DUI & Multiple Substances
Driving under the influence (sometimes called driving while intoxicated) is the kind of charge that many drivers are slapped with unexpectedly, according to Fort Lauderdale DUI Lawyer William Moore. After watching the football game with the guys, having dinner with friends, or even attending a family birthday party, a driver sees the flashing blue lights behind him or her. The hassle of getting a speeding ticket is the first thought on the minds of some, although others are worried that the officer will smell the two beers’ worth of alcohol and become suspicious. Either way, it is not an idyllic ending to the night.
Many drivers are shocked to learn that even a few drinks can have a very real effect on their driving — depending on the circumstances. For some, especially men or those who consume alcohol regularly, the effect is often small. However, it is important to remember the possibility of multiplying effects of intoxicants. This means that when a person consumes two or more substances, the effects can multiply — and the level of intoxication may be higher, notes Broward County criminal lawyer William Moore Criminal Defense.
For example, consumption of two beers or the therapeutic dose of a prescription drug, such as Xanax, might not have an impairing effect on all drivers. However, having a few beers along with several Xanax pills could cause a much stronger effect, even causing a blackout experience.
Under Florida law, the operation of a motor vehicle by itself is proof of your consent to a breath, blood, or urine test to determine if you are under the influence of any substances. Refusal can have adverse consequences, such as administrative penalties or even additional criminal charges under some circumstances. Breath tests are generally the preferred method for most law enforcement agencies, but these only claim to measure the levels of alcohol in one’s breath. If the officer believes the driver is more impaired than the numbers on the breath test reveal, or if he or she notes that the driver appears to exhibits symptoms of intoxication that are inconsistent with alcohol or only alcohol, the driver may be asked to submit to a blood or urine test. Generally, blood tests are more accurate, because they provide not only which substances are in a person’s system but also in what amounts. A urine test does not quantify the substances, so a driver who smoked marijuana two weeks prior to the test may still have a positive result, even though he is no longer under the influence of the drug.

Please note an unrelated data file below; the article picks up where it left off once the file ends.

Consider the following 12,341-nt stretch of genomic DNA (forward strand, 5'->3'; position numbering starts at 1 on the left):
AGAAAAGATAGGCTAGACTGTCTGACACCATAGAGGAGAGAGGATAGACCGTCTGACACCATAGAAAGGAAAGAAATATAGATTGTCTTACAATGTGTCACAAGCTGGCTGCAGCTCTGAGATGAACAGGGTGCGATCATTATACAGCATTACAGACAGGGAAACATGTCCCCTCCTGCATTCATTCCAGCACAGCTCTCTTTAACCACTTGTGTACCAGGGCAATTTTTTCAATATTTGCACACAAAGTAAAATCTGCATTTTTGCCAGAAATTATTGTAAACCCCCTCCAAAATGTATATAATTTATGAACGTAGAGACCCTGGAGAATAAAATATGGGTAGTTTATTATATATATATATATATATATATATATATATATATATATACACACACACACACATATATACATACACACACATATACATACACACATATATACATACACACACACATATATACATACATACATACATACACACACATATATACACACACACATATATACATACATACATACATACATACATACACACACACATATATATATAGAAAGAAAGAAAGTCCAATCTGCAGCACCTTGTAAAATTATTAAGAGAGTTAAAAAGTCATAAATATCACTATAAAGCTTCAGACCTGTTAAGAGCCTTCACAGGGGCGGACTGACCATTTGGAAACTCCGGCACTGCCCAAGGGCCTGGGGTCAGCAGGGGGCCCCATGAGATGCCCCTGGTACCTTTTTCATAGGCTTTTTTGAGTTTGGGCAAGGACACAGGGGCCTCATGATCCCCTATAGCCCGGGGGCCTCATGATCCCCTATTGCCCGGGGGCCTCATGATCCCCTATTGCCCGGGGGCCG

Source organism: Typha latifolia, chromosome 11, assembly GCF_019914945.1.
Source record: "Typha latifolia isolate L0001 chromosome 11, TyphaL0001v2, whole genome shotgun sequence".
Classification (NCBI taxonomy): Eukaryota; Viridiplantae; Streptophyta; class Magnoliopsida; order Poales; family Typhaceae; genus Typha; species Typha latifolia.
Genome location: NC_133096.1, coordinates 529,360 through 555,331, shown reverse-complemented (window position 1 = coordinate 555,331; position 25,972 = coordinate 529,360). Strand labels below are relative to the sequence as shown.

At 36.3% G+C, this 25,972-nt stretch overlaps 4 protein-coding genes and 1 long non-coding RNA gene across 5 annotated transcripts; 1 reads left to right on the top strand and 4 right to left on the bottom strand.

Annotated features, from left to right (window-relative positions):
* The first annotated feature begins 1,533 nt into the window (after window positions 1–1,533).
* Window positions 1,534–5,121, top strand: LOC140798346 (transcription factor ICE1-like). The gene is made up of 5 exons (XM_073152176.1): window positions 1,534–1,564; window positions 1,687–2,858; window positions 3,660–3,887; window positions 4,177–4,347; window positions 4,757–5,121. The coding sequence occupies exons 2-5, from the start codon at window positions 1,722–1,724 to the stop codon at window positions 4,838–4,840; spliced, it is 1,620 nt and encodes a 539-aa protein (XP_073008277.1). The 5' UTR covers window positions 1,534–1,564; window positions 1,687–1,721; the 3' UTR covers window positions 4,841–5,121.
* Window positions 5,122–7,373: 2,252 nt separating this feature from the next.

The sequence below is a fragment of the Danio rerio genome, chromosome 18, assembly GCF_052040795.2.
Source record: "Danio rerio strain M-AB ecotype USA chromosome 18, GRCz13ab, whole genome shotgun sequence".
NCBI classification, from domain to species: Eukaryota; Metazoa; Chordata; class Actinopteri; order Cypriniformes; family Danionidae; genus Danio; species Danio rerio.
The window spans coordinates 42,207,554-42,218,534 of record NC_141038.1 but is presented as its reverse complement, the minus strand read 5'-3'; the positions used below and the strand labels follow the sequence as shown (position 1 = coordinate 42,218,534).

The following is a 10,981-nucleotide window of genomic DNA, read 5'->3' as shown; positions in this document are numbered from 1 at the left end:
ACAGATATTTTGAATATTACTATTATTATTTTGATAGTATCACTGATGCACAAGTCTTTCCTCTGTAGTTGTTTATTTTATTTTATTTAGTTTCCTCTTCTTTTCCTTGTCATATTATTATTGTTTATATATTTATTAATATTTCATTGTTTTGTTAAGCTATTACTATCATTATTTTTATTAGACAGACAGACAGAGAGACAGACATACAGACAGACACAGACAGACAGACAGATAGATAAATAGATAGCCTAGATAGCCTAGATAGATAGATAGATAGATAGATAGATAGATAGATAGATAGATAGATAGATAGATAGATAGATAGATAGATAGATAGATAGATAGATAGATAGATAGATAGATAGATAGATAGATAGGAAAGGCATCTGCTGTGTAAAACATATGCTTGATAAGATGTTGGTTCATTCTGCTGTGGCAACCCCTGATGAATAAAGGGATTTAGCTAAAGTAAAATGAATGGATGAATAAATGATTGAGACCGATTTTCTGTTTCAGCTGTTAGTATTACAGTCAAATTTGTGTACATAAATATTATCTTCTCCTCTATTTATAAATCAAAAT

In any case, if you are arrested for DUI/DWI/, remember that you may be filmed, especially during the intake process or during a breath test: